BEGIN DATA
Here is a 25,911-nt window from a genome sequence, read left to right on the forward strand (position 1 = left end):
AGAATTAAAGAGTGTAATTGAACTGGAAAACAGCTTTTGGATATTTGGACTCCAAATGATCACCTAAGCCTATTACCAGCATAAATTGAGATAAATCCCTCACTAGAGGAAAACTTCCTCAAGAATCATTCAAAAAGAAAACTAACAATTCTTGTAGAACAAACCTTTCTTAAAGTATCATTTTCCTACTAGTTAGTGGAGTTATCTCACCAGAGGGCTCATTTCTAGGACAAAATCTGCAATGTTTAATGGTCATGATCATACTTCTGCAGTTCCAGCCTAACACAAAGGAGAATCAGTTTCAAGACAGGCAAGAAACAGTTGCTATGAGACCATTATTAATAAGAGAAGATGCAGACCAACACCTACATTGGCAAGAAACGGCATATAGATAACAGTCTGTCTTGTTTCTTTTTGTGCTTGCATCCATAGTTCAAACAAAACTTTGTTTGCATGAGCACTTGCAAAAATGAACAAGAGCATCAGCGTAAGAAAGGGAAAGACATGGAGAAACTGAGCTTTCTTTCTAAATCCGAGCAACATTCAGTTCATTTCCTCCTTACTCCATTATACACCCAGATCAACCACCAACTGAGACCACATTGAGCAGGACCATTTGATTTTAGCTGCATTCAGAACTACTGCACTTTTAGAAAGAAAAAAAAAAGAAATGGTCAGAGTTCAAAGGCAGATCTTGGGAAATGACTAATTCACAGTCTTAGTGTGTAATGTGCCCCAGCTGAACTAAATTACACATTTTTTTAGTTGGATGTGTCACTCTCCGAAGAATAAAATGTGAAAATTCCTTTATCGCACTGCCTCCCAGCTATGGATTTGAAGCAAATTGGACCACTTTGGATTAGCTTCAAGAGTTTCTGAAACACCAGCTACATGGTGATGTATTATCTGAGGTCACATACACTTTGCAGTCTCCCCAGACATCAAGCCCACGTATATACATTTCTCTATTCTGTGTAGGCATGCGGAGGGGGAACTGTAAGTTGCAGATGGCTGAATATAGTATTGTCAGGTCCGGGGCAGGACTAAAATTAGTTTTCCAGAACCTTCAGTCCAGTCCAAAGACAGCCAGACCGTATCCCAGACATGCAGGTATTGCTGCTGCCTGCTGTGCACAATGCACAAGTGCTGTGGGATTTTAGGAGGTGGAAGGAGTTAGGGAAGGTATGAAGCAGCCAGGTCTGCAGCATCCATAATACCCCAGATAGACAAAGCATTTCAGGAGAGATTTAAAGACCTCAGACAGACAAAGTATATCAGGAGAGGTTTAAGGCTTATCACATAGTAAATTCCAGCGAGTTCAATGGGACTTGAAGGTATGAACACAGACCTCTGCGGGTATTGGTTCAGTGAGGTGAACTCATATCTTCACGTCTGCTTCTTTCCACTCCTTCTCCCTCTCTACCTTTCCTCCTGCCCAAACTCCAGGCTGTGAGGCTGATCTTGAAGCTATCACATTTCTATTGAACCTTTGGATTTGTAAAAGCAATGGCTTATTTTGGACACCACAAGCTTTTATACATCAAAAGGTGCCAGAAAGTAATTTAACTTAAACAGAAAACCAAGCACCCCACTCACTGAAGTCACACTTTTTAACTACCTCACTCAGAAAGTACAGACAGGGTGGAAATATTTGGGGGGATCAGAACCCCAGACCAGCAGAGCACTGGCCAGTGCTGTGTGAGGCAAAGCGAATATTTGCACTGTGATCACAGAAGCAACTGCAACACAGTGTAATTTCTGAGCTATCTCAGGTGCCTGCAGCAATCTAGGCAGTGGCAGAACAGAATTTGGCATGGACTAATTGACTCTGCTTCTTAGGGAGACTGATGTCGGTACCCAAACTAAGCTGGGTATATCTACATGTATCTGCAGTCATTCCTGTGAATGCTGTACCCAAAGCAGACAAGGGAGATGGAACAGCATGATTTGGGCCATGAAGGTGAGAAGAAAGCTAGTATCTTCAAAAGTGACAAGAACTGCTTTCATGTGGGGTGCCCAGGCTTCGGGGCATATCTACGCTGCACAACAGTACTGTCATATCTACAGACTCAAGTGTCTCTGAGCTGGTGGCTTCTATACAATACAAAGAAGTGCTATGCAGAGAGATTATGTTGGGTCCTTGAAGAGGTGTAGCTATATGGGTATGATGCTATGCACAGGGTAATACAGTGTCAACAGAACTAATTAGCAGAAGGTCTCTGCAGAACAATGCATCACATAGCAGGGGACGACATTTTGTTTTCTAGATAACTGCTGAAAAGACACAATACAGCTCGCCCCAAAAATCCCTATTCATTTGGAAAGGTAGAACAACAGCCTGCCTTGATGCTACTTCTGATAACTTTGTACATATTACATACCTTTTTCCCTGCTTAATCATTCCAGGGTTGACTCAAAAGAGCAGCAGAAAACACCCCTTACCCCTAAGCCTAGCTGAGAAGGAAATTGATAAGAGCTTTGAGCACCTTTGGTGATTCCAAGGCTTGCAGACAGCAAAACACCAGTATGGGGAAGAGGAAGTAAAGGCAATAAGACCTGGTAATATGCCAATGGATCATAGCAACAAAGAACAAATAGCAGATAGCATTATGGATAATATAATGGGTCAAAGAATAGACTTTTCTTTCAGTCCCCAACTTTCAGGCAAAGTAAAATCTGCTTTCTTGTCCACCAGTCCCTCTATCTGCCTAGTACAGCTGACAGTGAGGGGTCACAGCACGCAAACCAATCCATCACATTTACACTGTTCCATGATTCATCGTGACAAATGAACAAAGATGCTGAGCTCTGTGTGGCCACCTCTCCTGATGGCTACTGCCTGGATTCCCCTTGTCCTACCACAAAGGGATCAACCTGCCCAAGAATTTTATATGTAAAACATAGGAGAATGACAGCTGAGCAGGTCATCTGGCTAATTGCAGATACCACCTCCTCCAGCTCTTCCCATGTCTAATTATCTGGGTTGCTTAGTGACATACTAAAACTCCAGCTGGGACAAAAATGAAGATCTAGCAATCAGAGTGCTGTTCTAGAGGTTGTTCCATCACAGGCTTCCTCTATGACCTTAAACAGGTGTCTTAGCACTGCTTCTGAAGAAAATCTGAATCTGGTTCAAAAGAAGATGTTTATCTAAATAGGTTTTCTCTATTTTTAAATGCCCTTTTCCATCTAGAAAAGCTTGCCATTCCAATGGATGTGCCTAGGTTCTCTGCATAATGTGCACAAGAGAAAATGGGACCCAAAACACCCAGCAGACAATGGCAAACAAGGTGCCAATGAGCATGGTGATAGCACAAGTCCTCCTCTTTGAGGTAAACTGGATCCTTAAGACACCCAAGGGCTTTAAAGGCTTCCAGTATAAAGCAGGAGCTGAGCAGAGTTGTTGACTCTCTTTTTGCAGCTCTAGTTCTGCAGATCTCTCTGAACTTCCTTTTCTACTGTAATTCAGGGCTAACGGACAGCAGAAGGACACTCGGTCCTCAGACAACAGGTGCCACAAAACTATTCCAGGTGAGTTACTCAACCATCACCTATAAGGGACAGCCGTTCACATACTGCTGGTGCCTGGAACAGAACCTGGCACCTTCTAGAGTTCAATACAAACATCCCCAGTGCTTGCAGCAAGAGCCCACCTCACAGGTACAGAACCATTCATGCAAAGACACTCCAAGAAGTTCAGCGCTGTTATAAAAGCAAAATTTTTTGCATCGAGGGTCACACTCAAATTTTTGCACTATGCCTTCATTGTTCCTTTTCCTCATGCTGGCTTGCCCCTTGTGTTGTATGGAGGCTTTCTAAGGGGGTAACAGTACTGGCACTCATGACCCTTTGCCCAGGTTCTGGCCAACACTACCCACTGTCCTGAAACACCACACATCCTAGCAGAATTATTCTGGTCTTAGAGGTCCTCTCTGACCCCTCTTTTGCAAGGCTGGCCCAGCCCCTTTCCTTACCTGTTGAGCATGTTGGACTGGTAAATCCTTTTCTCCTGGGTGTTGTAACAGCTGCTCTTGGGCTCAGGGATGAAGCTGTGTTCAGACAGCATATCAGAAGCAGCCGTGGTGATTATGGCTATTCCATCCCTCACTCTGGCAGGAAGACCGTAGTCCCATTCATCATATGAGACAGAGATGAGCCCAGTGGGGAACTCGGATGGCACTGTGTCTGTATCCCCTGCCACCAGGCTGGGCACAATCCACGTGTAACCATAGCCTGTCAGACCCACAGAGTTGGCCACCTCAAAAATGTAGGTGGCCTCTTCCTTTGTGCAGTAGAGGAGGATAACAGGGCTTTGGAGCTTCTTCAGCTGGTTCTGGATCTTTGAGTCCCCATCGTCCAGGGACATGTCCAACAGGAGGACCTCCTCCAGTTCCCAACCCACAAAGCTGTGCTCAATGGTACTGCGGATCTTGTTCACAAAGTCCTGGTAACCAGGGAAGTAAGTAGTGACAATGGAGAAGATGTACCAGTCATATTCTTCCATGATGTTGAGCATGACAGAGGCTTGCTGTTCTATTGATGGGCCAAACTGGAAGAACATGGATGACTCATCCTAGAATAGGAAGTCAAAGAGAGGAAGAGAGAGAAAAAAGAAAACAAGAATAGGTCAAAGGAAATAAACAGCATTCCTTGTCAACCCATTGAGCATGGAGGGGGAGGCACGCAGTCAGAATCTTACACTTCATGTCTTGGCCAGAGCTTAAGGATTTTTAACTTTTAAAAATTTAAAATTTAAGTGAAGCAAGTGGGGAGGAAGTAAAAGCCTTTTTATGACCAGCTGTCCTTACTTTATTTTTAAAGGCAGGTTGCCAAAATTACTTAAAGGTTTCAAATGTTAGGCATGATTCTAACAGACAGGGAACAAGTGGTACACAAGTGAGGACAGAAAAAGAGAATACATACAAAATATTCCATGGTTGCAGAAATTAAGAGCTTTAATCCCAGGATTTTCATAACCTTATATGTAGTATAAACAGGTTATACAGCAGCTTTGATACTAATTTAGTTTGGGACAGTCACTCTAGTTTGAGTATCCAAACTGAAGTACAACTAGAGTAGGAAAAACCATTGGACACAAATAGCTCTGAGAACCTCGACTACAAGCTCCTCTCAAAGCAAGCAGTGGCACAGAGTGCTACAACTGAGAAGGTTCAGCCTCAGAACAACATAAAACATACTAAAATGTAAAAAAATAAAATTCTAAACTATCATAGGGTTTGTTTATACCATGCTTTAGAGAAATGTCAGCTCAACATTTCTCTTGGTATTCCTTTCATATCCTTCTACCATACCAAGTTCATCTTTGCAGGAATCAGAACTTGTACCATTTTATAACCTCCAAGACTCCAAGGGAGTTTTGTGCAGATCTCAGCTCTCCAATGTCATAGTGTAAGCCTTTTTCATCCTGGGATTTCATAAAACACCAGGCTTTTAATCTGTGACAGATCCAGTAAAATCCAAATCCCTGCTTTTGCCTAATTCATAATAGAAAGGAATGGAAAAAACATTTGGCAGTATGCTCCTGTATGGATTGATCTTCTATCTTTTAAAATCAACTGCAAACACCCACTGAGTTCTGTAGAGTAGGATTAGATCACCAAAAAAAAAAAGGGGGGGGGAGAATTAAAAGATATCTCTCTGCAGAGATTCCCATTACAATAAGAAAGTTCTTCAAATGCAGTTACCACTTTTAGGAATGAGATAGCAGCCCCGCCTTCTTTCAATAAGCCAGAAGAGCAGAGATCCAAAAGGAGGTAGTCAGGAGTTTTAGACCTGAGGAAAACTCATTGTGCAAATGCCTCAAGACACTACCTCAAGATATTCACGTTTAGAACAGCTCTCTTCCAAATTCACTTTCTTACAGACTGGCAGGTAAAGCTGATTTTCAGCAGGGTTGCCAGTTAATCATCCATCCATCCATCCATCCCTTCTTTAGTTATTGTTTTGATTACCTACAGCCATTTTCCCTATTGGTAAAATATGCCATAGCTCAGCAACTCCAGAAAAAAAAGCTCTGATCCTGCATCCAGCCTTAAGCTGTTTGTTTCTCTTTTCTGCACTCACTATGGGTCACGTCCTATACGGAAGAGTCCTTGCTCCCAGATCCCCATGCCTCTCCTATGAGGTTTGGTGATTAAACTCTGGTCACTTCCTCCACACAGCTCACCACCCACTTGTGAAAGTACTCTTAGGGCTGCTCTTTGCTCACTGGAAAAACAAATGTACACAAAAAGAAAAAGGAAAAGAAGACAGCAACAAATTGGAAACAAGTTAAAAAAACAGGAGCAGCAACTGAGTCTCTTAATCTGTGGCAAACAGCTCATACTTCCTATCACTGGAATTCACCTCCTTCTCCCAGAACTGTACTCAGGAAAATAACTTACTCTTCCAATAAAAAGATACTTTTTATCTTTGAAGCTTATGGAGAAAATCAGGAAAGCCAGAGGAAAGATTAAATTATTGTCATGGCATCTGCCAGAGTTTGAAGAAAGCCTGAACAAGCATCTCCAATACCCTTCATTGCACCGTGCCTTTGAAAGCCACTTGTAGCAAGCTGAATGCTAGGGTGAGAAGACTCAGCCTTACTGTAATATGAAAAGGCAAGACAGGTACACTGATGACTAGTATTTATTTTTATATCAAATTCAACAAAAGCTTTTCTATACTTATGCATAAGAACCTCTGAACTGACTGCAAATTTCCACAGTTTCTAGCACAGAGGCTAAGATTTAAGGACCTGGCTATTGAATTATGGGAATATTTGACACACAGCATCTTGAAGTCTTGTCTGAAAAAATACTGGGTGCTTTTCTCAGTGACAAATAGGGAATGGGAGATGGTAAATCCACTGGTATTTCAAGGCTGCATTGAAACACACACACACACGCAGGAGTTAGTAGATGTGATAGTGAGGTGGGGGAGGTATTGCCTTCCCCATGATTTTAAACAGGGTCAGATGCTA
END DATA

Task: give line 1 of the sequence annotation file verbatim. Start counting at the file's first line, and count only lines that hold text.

Here is a 25,911-nt window from a genome sequence, read left to right on the forward strand (position 1 = left end):